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Gien - French country style dinnerware

Gien

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About the brand Gien

Gien France has been producing faience for almost 200 years and over the years “La Faïencerie de Gien” has earned an enviable reputation worldwide. Faience is a fine, porous earthenware which is tin-glazed and then fired repeatedly. The sophisticated refinement of the resulting faience is what distinguishes it from other kinds of ceramic.

Gien’s faience is unparalleled in terms of colour, finesse and the wide variety of shapes and designs. The patterns Gien Alice and Gien Millefleurs are both among Gien’s most popular products and epitomize French country-house style at its best.

Gien France

p>In 1821, an Englishman called Thomas Hall laid the foundation stone for one of the most respected “porcelain manufacturers” in France: “La Faïencerie de Gien” on the Loire. He introduced the French to the earthenware manufacturing techniques already being used in England – faience. Initially, the company focused on the production of functional china products. However, Gien France soon developed and started producing high-quality, elegant and innovative dinner services. Tableware adored with family coats of arms also became popular with members of the upper classes. Today, Gien is a successful worldwide name. Its faience products are exported to over 30 countries.

Faience – History and Manufacture

Faience takes its name from an Italian town: Faenza. The town had already made a name for its products during the Renaissance. Techniques, similar to those used for faience, have actually existed for much longer however - and date back to the fourth century BC in Ancient Egypt. It was in the fifth century that faience as we know it began to be manufactured in Persia.

In the fourteenth and fifteenth centuries faience reached Spain and Italy. Mallorca and the North Italian city of Faenza are still regarded as important centres for this superior earthenware product. Delft, a Dutch faience factory, was one of the first establishments to export these products in large numbers (between the sixteenth and nineteenth centuries).

Faience is a fine, porous earthenware product that is tin-glazed and then fired repeatedly at a temperature of 900°C. The shaped vessels are then dipped in a liquid glaze suspension made of sand, potash, tin, lead and water, after which they are then handpainted. This elaborate manufacturing procedure and the great care with which the designs are applied results in faience products that stand out in terms of quality and refinement.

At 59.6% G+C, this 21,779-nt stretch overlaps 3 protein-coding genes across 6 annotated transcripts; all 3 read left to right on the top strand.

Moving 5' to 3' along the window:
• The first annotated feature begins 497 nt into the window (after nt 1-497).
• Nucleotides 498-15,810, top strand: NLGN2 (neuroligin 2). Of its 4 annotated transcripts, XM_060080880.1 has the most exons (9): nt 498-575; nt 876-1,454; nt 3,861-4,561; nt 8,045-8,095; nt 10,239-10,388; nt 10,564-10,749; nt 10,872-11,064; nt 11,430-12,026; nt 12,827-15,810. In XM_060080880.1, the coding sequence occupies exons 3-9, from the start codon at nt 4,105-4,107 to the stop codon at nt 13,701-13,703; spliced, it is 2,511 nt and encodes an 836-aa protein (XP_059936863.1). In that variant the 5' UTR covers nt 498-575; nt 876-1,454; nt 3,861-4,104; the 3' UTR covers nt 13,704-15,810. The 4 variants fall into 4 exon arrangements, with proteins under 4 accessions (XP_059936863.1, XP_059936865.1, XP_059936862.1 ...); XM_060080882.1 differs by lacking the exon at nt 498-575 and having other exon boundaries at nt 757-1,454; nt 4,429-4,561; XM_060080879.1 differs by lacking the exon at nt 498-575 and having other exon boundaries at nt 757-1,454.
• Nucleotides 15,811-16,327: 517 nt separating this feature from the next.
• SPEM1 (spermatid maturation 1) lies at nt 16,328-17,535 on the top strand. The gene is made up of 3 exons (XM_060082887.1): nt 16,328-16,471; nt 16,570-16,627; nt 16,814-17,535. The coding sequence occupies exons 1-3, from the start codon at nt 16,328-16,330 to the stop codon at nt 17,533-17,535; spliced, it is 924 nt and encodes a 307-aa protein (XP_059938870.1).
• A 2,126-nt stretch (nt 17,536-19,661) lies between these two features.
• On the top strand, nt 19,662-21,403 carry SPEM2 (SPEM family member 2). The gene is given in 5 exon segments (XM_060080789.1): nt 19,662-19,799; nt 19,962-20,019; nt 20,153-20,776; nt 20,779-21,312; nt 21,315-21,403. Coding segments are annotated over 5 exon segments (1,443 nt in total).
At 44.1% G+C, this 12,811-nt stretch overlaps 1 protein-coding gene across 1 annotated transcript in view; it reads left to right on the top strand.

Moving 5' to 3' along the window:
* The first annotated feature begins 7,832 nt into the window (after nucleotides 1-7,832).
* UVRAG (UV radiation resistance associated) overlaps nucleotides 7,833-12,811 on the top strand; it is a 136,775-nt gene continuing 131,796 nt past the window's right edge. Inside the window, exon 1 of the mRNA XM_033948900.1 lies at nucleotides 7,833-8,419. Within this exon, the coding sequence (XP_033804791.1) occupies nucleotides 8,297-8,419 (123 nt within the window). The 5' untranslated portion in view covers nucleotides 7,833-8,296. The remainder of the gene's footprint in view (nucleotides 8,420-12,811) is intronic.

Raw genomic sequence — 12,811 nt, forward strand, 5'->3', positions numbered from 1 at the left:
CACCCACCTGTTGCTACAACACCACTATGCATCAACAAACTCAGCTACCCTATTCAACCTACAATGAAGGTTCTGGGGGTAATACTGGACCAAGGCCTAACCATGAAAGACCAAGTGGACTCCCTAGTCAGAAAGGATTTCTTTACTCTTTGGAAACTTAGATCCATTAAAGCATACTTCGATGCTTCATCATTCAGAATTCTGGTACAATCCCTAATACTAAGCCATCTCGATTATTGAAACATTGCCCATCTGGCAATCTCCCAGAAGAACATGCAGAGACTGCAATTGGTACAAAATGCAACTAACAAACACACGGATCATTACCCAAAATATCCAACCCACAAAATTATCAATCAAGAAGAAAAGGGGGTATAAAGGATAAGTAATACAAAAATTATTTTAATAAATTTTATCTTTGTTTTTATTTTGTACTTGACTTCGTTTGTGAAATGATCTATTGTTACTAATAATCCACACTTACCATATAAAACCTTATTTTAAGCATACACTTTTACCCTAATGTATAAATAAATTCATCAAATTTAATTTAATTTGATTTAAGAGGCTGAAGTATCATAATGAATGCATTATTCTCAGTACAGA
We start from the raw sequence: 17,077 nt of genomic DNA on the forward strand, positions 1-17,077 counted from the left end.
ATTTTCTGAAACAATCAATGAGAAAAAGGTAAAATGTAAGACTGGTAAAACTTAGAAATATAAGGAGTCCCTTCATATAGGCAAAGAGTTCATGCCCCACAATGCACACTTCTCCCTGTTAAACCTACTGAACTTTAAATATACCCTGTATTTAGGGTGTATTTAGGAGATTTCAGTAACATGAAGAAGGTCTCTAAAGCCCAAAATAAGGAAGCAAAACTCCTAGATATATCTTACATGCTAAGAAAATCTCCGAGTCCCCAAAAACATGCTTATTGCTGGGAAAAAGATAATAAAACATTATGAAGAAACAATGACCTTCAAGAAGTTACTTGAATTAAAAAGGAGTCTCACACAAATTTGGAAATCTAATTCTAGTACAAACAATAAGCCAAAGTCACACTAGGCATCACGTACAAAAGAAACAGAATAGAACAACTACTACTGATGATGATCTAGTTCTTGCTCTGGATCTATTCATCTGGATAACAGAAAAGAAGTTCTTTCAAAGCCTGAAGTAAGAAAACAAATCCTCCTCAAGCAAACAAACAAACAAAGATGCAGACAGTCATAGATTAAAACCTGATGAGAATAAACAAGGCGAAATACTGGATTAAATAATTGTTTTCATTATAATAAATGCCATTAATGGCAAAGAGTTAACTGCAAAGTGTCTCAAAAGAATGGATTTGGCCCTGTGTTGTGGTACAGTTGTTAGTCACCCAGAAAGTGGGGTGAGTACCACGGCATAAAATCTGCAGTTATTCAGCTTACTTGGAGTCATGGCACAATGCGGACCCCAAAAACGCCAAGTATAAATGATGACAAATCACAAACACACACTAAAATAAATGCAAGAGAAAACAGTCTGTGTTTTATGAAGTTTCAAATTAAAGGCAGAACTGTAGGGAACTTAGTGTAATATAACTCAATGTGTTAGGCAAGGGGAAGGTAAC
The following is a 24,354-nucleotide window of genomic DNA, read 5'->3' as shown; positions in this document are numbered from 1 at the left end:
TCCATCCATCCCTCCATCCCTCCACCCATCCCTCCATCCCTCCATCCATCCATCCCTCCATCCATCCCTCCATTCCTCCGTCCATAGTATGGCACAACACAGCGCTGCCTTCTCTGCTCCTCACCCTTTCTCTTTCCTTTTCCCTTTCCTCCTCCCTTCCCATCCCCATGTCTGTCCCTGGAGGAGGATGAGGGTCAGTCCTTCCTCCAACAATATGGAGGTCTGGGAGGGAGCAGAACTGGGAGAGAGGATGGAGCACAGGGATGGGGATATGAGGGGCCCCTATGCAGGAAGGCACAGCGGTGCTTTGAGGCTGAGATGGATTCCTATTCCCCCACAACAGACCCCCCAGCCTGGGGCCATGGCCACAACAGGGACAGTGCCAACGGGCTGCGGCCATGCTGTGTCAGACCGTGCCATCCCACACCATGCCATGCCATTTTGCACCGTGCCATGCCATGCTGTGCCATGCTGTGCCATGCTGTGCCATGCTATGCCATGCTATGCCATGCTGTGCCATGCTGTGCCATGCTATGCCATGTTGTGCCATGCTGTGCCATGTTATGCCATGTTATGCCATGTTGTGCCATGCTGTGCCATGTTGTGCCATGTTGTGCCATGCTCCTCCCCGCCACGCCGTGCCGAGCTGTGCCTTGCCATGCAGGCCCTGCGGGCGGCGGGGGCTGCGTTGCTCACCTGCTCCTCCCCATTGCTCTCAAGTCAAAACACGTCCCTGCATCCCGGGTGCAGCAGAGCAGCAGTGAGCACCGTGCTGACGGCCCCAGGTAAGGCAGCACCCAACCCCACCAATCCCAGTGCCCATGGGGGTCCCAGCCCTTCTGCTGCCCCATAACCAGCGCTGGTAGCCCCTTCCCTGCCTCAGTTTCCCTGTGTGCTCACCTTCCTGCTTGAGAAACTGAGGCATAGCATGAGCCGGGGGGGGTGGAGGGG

Gien Porcelain

Even if Gien faience is often referred to as "Gien porcelain", it is actually incorrect. Gien faience differs from porcelain not only in terms of the materials used, but also in the off-white base colour.

Gien Collection

Gien faience is famous for its elaborate décor and the colourful designs of the dinner services. The handpainted earthenware adds a touch of Provençal joie de vivre, charm and southern flair to your dining table. A prime example of this is the Gien Oiseau Bleu décor with its natural looking fruit and floral motifs, which were created by the designer Isabelle de Borchgrave.

The elegantly timeless Gien Filets Bleus offers a captivating alternative with the simple, but elegant blue border on a delicate ecru that makes you dream of a day at the seaside.

Bestsellers in the Gien collection include Gien Alice and Gien Millefleurs. The “Gien Alice” faience dinner service is adorned with an enchanting mix of snow drops, pansies and grape hyacinths, while the “Gien Millefleurs” offers an opulent and romantic floral frenzy. Gien’s newer designs also show the company’s fable for French country-house style and the impressive collection includes designs such as the Gien Route des Indes or Gien Chevaux du Vent.

Over the years, Gien France has often developed new ideas based on existing designs and the collection mirrors the faience of the seventeenth, eighteenth and nineteenth centuries. Rouannais patterns helped increase Gien production. Style elements include the "horn of plenty" and "radiating" motifs. Other beautiful examples of this work include the "ironwork," and "basket of flowers”. What is more the company was influenced by Italian designs, the décors from Delft, fine porcelain from Saxony, English Wedgwood porcelain and design trends from the Far East.

The different decor interpretations and very varied porcelain collections from Gien can be admired in the Gien faience museum.

Each faience collection has its own “hallmark”

Since production started, each piece has received a deciphering stamp so that it is possible to ascertain when the porcelain was made. The press marks for the relevant periods have changed very little over the years and comprise letters that stand for the year of manufacture and later included one for the month. Since the middle of the twentieth century a third letter has also been added. This indicates the craftsman who made the faience.

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